-When Levin’s father “disowned” him- only for then to be revealed it was his way of freeing him so he could join the rebellion. Nice touch!

-When Clyde died because- Edna, of all people, botched his summoning plans. That such a master planner was undone by the one character he always looked down on (and correctly so) was an unexpected twist.

Sin, RPGs are not supermarkets. In every other game I’ve ever played, including strategy games, I’ve had no problem picking up whatever I needed to ensure my people were at their maximum capacity. It’s hardly unreasonable to expect that experience to remain constant.

Treasure hunting may be brief (assuming you have unlimited cash somehow) but it’s very, very, VERY tedious. There’s also a few dozen locations you can send people to, and no indication of what items are found where, meaning if you’re not using an FAQ it’s just trial and error - and once you have found what you want, you need to sit there sending people over and over again. It’s just a really badly-thought-out system.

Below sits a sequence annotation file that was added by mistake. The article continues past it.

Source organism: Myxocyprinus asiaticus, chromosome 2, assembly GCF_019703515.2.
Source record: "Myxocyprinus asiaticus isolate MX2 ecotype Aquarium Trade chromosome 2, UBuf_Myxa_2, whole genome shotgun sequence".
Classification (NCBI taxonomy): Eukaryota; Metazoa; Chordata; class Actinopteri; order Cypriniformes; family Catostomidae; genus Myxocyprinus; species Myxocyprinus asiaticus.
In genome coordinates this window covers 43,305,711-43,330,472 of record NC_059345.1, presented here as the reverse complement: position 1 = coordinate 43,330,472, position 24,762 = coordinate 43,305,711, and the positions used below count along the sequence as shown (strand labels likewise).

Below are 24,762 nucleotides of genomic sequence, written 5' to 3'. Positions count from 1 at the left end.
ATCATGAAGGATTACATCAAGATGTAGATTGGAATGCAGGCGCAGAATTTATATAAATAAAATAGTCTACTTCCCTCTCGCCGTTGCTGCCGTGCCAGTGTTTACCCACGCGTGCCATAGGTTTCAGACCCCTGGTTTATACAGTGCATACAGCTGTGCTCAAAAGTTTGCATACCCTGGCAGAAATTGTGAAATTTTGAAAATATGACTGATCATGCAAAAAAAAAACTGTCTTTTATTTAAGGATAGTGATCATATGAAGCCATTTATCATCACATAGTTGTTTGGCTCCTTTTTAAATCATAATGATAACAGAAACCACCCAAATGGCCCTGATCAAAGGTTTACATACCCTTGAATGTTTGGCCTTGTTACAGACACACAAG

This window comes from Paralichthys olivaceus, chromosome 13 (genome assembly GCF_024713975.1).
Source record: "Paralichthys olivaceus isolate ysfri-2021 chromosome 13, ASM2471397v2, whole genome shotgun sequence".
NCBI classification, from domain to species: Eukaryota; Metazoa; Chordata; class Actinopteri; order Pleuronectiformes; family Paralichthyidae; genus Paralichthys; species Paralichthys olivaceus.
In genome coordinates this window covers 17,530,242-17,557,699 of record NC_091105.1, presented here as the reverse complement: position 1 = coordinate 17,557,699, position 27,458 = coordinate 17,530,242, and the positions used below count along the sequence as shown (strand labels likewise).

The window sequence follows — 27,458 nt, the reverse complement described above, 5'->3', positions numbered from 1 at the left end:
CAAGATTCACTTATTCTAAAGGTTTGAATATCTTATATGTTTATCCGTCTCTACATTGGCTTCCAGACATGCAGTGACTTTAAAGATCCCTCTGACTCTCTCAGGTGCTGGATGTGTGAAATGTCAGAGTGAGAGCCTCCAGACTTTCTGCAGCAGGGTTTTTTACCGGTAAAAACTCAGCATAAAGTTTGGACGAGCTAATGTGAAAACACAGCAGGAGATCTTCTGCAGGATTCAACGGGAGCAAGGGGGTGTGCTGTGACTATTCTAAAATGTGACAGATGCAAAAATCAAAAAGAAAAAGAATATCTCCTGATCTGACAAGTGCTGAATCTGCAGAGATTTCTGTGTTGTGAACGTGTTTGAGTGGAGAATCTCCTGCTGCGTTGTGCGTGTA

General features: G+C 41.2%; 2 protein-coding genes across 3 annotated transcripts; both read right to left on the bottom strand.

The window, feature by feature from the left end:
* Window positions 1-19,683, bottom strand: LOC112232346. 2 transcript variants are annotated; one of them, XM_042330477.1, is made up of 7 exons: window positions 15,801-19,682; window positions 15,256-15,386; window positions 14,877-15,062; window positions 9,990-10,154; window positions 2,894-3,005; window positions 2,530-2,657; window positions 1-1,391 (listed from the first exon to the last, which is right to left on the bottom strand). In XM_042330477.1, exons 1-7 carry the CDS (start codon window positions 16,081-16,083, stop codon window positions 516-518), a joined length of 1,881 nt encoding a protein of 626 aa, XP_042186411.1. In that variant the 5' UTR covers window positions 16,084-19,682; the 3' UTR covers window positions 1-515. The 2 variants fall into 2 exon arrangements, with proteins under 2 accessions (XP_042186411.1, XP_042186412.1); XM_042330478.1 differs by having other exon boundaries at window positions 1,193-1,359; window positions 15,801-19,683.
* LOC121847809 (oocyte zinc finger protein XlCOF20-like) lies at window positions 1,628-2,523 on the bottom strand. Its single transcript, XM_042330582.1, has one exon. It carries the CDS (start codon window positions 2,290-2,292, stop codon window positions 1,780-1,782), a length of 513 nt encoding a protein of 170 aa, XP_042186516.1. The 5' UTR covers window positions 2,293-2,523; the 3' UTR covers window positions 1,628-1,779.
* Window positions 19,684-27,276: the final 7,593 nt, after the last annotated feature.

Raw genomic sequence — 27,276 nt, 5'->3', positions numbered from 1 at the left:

The locations of items is not random. Once you’ve sent people somewhere, you know what’s there. By logic, advanced items are in later maps and less advanced items are in earlier maps. It doesn’t take a rocket scientist to figure this out.

Re: the shopping, I never had problems gearing up my people either. I just didn’t try to empty the store in the process. I cherry picked what I could with what I had. Again, the upgrades and differences between items were small, further reinforcing my point that its silly to tear your hairs out about it. It barely takes a few minutes to get what you need before moving on. RPGs aren’t supermarkets, but shops in RPGs are supermarkets. Some have more stock than others. Learn to shop.